Army of Shadows

Army of Shadows is a movie about the French Resistance, made in France in 1969. and never before released in the United States. It has been getting incredible reviews–“best film of the year”, according to one NYT reviewer–but has a very limited release schedule in this country.

Has anyone seen this? Does it measure up to the reviews?

I may go to the Jan 4 (Thursday) showing at Chincoteague Island, VA (Eastern Shore), if anyone lives around there and would like to join me.

9 thoughts on “Army of Shadows”

  1. I saw it years ago on either PBS or the BBC. It seemed decent enough, although more fatalistic than I tend to like – almost Russian in its outlook. (What can you expect from the Frogs? ;-)It wasn’t their fault they folded like a house of cards, it was fate.)

    I was in my 20s when I saw it, so my tastes may have changed. I think I’ll see it again to find out.

  2. John–the campaign of 1940 was less of a walk-over than Americans (and, I suspect, Brits) tend to assume. There were on the order of 100,000 Frenchmen killed over a 2-month timeframe.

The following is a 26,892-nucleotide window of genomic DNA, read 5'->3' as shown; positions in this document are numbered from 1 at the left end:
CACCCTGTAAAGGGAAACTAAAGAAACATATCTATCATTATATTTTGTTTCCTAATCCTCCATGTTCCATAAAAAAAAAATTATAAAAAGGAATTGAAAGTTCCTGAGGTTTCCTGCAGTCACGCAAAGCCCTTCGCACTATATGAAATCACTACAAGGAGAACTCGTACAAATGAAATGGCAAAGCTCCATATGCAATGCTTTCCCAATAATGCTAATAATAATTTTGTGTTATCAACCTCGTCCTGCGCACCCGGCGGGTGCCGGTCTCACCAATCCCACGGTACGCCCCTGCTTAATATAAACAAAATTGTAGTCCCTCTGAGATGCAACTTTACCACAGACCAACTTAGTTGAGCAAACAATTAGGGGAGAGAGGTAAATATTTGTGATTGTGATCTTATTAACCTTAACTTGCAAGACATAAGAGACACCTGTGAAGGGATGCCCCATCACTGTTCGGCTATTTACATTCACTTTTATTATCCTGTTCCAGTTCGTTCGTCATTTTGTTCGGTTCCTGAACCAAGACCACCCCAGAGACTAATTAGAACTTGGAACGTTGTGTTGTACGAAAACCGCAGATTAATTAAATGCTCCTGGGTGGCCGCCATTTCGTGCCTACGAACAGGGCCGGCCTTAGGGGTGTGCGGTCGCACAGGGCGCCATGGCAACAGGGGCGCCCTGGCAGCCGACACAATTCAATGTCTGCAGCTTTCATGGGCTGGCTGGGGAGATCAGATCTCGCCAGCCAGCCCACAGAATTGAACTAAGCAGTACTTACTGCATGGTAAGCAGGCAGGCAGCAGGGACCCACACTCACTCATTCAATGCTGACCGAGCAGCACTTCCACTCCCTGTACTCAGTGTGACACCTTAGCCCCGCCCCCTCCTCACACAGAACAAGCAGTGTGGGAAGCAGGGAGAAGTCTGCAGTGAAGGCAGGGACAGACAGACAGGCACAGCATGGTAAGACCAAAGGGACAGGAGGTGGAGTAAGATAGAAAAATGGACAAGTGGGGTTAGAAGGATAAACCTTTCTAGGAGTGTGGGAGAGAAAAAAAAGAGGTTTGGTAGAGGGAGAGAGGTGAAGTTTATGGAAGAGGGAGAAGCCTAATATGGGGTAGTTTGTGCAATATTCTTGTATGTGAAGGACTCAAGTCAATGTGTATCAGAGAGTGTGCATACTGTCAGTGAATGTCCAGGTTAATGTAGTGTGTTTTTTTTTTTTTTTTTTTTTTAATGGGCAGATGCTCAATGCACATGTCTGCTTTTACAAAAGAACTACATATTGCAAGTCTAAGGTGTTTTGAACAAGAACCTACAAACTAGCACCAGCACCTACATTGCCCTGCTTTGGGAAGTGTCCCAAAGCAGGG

3. Has anyone seen Soldier of Orange? It is about the Dutch resistance. I have heard it is good, but never seen it.

    The French in 1940 were beaten fair and square. They did not lose because of moral decay. They lost because their generals made mistake before and during the war and misused the very good equipment they had, and because the Germans were very aggressive and well-trained and well-led. The French in many places fought bravely, but not enough to undo the errors of their leaders. The idea that the defeat of 1940 was a reflection on some inner malaise of French society is not very well-founded. The 1940 campaign was a near run thing. See Doughty, The Breaking Point: Sedan and the Fall of France, 1940, that is, if you can find a copy. I won’t even tell you what I paid for mine.

  4. Lex–one very useful book on this campaign is “Assignment to Catastrophe” (2 volumes) by Gen Edward Spears, who was Churchill’s personal representative in France. Spears was a long-time Francophile (he had been a liason officer in WWI) and the defeat really tore him apart.

  5. David, thank you. That has long been on my list. Spears also wrote a book about World War I, as I recall. There is a short chapter on Spears in John Keegan, ed., Churchill’s Generals.

    Joanne says Soldier of Orange is good. OK, I guess that confirms it.

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